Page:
Thinking back, the hail storm that burst into action at my humble 3rd mile, was never mooted. My gracefully gloved hands were clinging on to as much exposed face as possible as I passed my damp family, and their cheers had a distinct note of concern to them, I managed an upturned thumb in reassurance. Then, when I turned on to the coast road, the wind was so strong that my efforts were translated to practically jogging on the spot. Heavy rain, gales, hail. I had to laugh through the agony, both of body and of brain.

Occasionally the sun came out and I had the energy to avoid excited worms and enjoy fields of daffodils and the confused faces of sheep as a few hundred heads bobbed by their usually peaceful meadow. I sped up and felt amazing when I overtook a runner, and then another...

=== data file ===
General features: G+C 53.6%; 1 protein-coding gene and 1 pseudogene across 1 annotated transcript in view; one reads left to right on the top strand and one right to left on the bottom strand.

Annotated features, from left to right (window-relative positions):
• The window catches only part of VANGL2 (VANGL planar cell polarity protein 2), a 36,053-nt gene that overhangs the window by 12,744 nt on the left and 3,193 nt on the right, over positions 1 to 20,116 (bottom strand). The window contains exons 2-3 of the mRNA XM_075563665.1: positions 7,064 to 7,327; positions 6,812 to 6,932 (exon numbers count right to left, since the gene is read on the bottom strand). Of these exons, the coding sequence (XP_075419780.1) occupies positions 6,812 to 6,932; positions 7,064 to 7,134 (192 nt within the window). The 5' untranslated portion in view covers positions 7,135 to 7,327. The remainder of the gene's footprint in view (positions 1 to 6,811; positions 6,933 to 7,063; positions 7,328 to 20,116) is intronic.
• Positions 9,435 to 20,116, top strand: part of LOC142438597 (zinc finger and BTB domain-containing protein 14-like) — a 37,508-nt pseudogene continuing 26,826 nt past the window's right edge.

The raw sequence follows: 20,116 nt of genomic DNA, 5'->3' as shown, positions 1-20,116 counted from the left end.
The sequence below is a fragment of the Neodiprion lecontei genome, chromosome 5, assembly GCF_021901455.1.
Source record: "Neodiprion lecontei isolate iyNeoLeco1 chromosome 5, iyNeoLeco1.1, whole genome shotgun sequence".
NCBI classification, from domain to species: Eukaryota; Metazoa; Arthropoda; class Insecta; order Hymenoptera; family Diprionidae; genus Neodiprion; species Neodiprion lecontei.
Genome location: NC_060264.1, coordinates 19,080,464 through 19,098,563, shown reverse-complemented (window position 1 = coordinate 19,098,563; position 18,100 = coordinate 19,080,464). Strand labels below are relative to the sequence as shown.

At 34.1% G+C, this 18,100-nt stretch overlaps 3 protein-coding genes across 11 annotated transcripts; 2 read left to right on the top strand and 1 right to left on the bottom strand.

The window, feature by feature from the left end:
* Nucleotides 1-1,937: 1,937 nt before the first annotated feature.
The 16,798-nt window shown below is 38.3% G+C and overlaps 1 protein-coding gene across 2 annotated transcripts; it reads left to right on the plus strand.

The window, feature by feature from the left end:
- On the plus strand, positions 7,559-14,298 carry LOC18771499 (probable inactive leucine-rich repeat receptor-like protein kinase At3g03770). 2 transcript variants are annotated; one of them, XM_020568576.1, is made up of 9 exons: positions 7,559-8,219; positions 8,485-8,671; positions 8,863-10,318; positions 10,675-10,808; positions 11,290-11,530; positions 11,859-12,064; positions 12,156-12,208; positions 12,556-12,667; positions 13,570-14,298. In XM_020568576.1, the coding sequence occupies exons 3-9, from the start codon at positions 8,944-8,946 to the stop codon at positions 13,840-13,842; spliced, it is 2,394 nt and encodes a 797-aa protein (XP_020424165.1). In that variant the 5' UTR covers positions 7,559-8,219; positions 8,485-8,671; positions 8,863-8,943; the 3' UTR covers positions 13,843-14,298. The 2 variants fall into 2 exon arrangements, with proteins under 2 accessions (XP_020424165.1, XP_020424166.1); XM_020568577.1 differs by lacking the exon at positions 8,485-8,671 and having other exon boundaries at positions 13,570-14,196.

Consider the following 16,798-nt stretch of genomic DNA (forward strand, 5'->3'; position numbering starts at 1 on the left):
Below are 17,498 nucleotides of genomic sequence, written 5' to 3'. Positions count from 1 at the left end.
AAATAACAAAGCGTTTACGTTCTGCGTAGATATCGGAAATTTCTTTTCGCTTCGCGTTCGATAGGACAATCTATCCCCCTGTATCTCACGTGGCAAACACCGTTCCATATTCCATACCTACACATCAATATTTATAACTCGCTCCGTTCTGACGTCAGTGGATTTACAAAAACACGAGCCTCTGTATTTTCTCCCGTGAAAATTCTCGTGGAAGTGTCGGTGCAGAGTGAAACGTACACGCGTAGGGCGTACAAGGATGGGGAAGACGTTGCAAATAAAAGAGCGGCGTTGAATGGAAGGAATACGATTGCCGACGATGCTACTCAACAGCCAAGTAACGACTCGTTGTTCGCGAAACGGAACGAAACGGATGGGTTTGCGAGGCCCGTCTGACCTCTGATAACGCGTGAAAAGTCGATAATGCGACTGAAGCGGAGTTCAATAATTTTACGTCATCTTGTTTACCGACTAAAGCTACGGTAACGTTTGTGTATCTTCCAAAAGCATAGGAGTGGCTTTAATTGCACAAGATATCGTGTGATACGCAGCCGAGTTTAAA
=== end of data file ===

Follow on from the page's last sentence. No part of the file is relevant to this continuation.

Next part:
But the last 2 miles were hell. I remember nausea, hill after hill through the ugliest parts of depressed ex-mining communities, and a persistent painful stitch. All I could do was repeatedly count to nine ('and you'll be fine') and trust that the sheer momentum of the last 3 hours would propel me to the pasty waiting for me at the finishing line. I daren't imagine the sublime moment when I would be allowed to stop.
2 hours 59 minutes 50 seconds after starting, I stopped. I have moved as little as possible since.

So, what's that worth? All that pain? £2? A fiver? Even a tenner of your well-earned cash?

And don't forget to consider the sweat burns on the inside of my arms, I am grateful it is a cold spring or I would have to constantly reiterate that I am not self-harming. Well, not in the traditional sense...